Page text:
Botanical Name: Calophyllum inophyllum L.
About Tamanu Oil
- Tamanu aka: Foraha oil, has been known for its regenerative properties by boosting the skin’s cell renewal, as it reduces signs of scarring as well as prevention for their formation
- Contains lipids, glycolipids, and phospholipids; all components of human skin tissue cells.
- Calophyllic fatty acid and anti-inflammatory, anti-microbial, antioxidant & antibiotic properties have all been attributed to this oil
How to Use Tamanu Oil
- Use as a base for skin irritation blend, adding soothing Essential oils
- Excellent to add to homemade face creams/skin care
- Can be used as a deeply nurturing face wash:
- 30 mL Tamanu
- 4 drops Frankincense
- 3 drops Helichrysum
- 4 drops Lavender, maillette
- Add oils together in a plastic PET flip top bottle and apply quarter size amount to face by massaging it in; removing make-up and dirt, wash off with a damp cloth
- Use within 6 months
Other Ways To Use Tamanu Oil
- Can be used in blends for psoriasis, eczema, sunburn, acne, athletes foot, nail infections and perfect for joint relief blends like rheumatic pain, etc.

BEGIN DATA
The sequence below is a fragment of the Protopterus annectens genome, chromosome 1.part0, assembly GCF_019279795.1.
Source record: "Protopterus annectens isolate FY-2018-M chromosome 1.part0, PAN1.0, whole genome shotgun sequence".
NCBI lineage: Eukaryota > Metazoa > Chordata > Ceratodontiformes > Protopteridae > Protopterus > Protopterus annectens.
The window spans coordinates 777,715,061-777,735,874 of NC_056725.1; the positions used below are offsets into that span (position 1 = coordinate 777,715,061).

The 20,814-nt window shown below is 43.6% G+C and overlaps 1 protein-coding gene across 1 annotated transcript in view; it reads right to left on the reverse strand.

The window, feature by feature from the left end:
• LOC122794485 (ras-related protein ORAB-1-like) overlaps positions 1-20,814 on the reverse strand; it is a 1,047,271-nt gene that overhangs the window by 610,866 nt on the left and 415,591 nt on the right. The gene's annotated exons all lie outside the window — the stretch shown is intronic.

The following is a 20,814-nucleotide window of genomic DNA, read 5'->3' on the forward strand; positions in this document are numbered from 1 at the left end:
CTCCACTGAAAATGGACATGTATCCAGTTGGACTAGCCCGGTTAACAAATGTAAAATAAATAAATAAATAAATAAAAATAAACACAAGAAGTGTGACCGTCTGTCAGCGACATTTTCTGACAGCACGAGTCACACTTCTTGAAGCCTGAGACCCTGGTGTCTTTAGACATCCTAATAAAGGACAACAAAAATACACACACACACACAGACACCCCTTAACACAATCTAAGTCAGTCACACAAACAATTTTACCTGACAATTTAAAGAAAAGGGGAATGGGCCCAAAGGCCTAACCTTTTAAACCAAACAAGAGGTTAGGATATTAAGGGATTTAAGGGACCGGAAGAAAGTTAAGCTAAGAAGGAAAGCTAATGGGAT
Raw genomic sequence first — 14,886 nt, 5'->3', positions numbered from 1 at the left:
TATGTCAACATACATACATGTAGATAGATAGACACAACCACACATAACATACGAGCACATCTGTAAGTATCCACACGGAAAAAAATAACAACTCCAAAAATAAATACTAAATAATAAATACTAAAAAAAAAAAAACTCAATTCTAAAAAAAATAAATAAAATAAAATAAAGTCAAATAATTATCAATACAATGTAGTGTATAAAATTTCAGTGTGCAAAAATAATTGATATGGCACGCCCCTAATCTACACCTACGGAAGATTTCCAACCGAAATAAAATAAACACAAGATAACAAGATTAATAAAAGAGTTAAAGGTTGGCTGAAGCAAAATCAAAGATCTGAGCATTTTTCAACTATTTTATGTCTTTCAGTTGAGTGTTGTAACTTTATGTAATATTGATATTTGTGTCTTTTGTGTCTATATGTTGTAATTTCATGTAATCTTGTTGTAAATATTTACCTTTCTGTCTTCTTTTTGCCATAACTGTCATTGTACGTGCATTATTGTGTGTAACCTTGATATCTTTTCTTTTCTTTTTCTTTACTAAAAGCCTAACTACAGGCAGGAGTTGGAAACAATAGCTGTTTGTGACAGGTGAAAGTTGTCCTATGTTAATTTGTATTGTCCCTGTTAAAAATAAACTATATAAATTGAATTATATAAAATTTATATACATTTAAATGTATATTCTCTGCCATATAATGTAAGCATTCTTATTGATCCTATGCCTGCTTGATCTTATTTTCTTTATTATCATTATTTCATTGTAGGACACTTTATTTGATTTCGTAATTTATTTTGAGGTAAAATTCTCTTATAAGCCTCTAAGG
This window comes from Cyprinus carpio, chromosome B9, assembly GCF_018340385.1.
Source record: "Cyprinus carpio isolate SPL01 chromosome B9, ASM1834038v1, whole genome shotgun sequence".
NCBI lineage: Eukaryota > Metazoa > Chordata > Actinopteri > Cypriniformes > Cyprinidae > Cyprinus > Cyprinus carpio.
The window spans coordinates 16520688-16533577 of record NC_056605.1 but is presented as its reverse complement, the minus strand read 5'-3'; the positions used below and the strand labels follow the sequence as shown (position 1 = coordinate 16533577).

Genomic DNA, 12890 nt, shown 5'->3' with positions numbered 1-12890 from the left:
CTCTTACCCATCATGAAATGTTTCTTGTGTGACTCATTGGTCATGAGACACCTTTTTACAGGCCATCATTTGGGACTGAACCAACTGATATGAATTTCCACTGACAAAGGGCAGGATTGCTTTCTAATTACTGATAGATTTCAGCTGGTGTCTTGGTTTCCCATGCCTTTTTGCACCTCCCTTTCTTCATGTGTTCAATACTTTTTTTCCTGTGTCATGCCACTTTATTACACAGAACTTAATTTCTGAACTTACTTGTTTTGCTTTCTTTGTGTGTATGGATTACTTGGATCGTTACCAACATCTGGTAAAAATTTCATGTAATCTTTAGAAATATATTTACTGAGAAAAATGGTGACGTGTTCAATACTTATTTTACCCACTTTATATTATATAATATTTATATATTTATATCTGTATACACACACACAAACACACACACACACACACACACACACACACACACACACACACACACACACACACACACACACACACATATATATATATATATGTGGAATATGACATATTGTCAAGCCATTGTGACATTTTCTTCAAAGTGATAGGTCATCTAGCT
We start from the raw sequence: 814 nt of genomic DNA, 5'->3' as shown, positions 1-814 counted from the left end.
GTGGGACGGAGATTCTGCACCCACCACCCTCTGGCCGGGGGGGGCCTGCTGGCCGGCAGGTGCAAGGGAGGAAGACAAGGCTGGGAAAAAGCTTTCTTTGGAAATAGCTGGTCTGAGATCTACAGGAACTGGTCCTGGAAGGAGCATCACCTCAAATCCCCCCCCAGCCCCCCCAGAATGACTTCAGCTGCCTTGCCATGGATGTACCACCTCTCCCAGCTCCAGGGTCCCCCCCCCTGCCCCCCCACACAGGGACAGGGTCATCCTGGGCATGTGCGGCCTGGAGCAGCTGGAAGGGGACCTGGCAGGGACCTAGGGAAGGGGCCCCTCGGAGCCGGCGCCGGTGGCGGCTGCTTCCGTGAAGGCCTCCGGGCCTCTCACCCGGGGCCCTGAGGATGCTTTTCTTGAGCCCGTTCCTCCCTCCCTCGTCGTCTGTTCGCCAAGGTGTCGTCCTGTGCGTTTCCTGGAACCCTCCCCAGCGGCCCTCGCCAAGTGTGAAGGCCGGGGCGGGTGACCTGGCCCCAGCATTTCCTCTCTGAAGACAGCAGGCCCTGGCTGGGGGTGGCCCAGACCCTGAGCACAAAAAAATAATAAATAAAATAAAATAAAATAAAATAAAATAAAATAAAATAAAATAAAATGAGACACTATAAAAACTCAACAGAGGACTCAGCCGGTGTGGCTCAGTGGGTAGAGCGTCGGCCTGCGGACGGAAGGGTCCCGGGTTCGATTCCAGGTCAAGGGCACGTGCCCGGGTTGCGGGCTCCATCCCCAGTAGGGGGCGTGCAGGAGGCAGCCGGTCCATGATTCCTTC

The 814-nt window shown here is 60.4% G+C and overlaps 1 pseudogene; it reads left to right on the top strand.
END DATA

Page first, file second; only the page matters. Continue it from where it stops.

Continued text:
Use in Ayurveda for Tamanu Oil
- Tri-doshic; can be used for all
Aromatic Profile and Product Details of Tamanu Oil
- Tamanu is a thick, viscous dark gray-green in color and smells mildly pleasant. It’s feeling on the skin is luxurious.
- Incredibly rich in fatty acids; 17% palmitic and stearic acid and 50% oleic/linoleic acids, Omega 9 & 6
Blends well with These Essential Oils
- Rose, otto
- Carrot seed
Safety Considerations for Tamanu Oil
- No known contraindications
History or facts of Tamanu Oil
- It’s been told, thousands of years ago, the Tahitians found an odd tree growing near the ocean. They found use in skin healing for burns, insect bites and scars from stretched skin.
- A tropical South East Asian ornamental tree shares its kernels; the oil obtained by cold pressing the combined fruit and seed.
- The process to extract the oil is very involved. The tree blooms with fragrant white flowers twice a year. These flowers yield yellow-skinned fruit that has a largely embedded nut kernel. The pulp tastes similar to an apple. The nut kernel is dried for 2 months. During the drying process, the kernel gets sticky with the oil. This oil is cold pressed to make a greenish yellow oil. It takes 100 kilograms of the fruit to produce 5 kilograms of the oil.
- Also known as Foraha Oil.